‘Why are we so obsessed with keeping the elderly alive?’

Oct 16, 2018
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Should elderly people who wish to end their life on their terms be afforded the right to die? Source: Stock

Old age brings with it many fears. After a lifetime of being able to choose our own path and make our own decisions, we are suddenly faced with the very real possibility of illness, dependency, being a burden to those we love and being afraid of when and how we are going to die.

We try to gain some kind of control with our will, funeral insurance, end of life plans — and if we are wealthy enough — moving into a retirement village, but we cannot prepare for it all.

As our body ages and parts wear out or weaken, it is a lottery as to what will give way first and what that failure will bestow on us. Will it be a quick, sudden death, long, lingering and ever weakening demise, an incredibly painful, fatal illness?

My dear old dad used to say, “I’ll live til I die and that will be that”, but in reality he lived a death that took months to reach its conclusion. Unable to communicate, he tried desperately to end it early, pulling out catheters and tubes whenever he was left alone.

In a world of overcrowding populations, where money and facilities that could be used to help younger people survive and live their lives are being spent on the elderly, why are we so obsessed with keeping the old alive when (and only when) they want to go?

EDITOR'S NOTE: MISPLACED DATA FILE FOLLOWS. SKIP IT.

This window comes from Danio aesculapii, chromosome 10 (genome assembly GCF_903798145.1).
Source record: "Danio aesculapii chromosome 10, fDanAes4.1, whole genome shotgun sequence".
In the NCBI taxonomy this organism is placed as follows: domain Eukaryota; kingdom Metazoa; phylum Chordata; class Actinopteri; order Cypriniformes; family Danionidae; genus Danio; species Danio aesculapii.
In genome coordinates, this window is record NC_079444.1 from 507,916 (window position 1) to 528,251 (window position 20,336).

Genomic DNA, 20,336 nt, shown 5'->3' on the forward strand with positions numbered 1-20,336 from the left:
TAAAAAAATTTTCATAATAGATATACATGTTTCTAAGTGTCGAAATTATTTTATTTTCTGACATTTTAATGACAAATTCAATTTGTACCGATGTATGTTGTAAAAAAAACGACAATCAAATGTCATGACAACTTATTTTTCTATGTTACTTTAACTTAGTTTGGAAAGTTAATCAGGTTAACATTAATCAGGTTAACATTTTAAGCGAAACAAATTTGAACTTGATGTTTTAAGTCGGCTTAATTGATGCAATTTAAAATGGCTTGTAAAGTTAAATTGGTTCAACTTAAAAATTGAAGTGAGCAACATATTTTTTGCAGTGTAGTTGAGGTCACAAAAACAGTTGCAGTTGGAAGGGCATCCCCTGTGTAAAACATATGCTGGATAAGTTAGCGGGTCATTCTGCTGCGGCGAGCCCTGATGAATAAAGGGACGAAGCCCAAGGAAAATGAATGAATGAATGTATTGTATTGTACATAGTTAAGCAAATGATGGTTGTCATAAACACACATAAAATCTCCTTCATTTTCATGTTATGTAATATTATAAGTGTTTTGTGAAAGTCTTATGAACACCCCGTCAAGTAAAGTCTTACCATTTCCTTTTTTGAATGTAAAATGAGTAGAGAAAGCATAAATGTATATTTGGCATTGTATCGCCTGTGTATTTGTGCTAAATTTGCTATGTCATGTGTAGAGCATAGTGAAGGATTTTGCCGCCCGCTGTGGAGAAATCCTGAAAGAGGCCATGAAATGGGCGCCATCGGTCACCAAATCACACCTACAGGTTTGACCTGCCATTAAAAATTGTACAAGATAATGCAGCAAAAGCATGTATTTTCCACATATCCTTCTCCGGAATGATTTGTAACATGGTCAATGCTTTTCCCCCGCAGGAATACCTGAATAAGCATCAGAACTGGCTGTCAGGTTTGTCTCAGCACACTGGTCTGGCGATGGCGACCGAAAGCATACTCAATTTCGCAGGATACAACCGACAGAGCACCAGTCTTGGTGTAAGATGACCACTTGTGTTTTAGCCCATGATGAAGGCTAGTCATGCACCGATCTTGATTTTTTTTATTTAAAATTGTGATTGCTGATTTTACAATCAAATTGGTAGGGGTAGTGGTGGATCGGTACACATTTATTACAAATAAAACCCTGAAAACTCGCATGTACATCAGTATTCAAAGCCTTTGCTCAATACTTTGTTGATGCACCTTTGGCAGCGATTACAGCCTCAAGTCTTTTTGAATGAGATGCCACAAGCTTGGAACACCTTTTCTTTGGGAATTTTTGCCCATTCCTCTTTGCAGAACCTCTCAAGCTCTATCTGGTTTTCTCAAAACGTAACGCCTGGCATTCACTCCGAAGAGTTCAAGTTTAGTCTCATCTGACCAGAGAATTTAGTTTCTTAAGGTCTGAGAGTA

How many older people would be able to live their lives with less fear and trepidation, knowing that they have control over the when and the how of their death? How many of us would like to go peacefully in the arms of their loved ones in their own bed, in their own home? To me that would be the ultimate end to a lovely life.

I, for one, could live the rest of my life happily instead of having the constant grey clouds of ‘what if’ hovering in my mind. Of course it is not for everyone, but shouldn’t we all have the right to choose euthanasia or not? Apparently, the ‘powers that be’ do not believe so.

Their reasoning is that there is a danger that it could be misused, however that danger exists with every law that is passed and it is very easy to include contingencies to limit those possibilities. Once again we are in a situation where the majority must suffer because of the fears of the few.

We brought the power brokers into this world, we loved them and nurtured them, raised them to be good people, elected them into parliament, and sadly gave them the power to deny us this right. When they reach the stage of life that we are at now, perhaps they will see things in a different light and perhaps by then, they too, will be powerless to instigate change.

How do you feel about euthanasia in Australia? Should older Australians wanting to end their lives be given the opportunity to do so freely?

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